Chulia Street hawkers draw a crowd in George Town. Photo: Ling Low.
Chulia Street hawkers draw a crowd in George Town. Photo: Ling Low.

Last week, the Penang state government confirmed that they would ban foreign cooks from hawker stalls and food courts, in order to preserve the “authenticity” of their local food. The ban will come into effect in 2016.

According to a report in The Star, a recent survey carried about by Penang Municipal Council this year saw a majority support for the ban. “The ban will help maintain the standard of our local food, unlike in Kuala Lumpur where foreigners are mainly the cooks,” said Penang Hawkers Association chairman Lam Tong Ying.

Penang has become famous for its street food and rated a top food destination in the world. However, when asked over the weekend, Malaysian hawkers on George Town’s famed street food corner on Chulia Street did not seem to know of the upcoming ban.

Penang’s Chief Minister Lim Guan Eng told the press, “Most visitors would not want to come to Penang to taste food cooked by foreigners. Only when you maintain the original taste of flavours can you feel the warmth of Penang.”

However, the news has left many feeling far from warm. Under these regulations, foreigners can be hired to help clean or serve the food, but not do the actual cooking. In Kuala Lumpur and other cities around Malaysia, foreigners are often seen working as cooks. Penang’s ban has sparked accusations of xenophobia.

As younger generations decline to take over family food businesses, foreigners have been hired in order to keep hawker stalls running. In KL, many are fluent in local languages and both cook and manage stalls and restaurants.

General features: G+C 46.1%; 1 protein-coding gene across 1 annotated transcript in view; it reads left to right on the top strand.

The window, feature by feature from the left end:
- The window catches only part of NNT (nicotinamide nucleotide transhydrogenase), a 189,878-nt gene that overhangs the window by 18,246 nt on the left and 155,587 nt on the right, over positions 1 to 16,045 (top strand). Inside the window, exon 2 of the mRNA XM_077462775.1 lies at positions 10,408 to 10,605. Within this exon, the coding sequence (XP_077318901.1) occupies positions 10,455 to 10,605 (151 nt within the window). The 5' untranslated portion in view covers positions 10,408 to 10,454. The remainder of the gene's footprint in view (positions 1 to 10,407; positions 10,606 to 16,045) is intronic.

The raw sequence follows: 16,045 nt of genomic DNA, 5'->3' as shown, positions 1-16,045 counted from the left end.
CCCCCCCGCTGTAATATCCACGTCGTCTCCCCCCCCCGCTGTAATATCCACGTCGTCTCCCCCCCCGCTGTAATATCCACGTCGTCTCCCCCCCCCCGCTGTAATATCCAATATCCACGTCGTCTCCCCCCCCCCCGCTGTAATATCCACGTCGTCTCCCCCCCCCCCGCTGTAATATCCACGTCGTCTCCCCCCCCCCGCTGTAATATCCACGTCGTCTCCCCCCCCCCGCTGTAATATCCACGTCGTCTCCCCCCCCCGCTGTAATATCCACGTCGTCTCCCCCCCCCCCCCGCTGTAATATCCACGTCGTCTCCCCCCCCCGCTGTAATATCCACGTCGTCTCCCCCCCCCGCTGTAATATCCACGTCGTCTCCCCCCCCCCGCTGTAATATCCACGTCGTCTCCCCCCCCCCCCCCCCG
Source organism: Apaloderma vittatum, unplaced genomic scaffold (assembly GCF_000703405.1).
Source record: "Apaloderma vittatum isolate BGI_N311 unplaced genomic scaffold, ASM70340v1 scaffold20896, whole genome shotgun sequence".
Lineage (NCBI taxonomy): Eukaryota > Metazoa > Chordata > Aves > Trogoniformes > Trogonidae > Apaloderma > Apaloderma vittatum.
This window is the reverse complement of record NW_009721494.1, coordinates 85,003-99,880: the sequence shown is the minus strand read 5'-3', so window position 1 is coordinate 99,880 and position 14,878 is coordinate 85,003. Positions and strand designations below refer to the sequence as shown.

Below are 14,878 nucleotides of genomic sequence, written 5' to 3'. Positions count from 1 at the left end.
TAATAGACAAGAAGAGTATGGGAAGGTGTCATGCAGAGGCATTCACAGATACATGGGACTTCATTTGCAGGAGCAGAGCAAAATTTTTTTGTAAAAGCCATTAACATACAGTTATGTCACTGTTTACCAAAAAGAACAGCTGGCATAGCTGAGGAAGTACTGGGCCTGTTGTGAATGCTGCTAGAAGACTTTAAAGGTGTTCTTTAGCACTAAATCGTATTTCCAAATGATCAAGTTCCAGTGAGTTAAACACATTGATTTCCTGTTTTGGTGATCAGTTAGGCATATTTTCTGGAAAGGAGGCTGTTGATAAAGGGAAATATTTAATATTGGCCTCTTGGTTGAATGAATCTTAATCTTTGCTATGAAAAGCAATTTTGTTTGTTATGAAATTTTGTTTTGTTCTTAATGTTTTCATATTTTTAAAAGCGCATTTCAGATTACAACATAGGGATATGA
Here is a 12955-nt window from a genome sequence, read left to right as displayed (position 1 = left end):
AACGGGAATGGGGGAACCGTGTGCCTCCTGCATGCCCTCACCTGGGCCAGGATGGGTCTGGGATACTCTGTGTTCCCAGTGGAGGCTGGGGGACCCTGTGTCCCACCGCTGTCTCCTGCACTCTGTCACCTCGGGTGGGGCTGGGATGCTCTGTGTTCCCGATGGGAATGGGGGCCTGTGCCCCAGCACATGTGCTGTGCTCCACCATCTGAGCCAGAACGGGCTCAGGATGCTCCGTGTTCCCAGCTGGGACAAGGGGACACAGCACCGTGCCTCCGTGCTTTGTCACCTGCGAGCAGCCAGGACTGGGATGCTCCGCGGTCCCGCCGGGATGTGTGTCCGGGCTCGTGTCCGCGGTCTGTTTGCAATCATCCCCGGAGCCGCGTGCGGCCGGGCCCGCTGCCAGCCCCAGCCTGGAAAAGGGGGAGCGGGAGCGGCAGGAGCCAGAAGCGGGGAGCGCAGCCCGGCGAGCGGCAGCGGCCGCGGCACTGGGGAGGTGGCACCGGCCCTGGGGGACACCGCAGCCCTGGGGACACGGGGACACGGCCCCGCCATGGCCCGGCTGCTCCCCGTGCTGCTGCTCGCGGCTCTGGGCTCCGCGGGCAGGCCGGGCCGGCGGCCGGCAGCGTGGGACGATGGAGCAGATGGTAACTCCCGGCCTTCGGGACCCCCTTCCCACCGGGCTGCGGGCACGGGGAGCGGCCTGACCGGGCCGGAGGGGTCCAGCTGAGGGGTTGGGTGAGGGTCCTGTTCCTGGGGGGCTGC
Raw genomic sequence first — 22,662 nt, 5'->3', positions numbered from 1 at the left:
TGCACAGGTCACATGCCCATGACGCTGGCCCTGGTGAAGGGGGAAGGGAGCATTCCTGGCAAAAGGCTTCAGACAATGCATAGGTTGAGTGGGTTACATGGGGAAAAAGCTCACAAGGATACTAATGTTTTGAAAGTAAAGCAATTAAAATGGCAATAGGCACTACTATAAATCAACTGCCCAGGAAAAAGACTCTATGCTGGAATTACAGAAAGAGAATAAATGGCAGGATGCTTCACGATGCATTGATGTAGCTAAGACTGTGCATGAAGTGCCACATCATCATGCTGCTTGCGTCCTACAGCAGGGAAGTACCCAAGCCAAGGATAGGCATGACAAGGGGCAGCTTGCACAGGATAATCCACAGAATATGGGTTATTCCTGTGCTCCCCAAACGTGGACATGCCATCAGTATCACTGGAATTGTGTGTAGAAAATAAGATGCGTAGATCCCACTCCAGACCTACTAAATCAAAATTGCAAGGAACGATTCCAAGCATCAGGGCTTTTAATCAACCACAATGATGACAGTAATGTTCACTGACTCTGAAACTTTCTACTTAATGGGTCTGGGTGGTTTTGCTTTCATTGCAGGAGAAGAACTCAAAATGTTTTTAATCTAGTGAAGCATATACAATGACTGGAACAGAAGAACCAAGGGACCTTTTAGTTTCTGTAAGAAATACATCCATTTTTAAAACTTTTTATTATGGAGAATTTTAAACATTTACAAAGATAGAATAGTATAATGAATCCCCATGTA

Robyn Eckhardt, an American food journalist, blogger and author who has lived in Malaysia for over nine years, thinks the state government has made the wrong move. “The law smacks of racism. Internationally speaking, it casts the state in a negative light,” said Eckhardt, in an email interview with Poskod.MY.

“A major stop on the Southeast Asian spice route, a crossroads for travelers from all over the world, a land of immigrants, a state whose cuisine arose from the intermingling of cooks from many lands, institutes a law banning “foreigners” from cooking its food. How sad is that?”

Eckhardt added that she rarely saw foreigners cooking at Penang stalls in any case. “And what if a successful Penang hawker stall did have a non-Malaysian cook? Why should it matter? Are Penang-ites not culinarily discerning enough to decide for themselves what good and ‘authentic’ Penang food tastes like?”

In recent years, George Town has seen a wave of measures to protect its cultural heritage, from its architecture to traditional arts. But now, with this foreign cook ban, some might say that the state has gone too far.

What do you think? Share your comments below.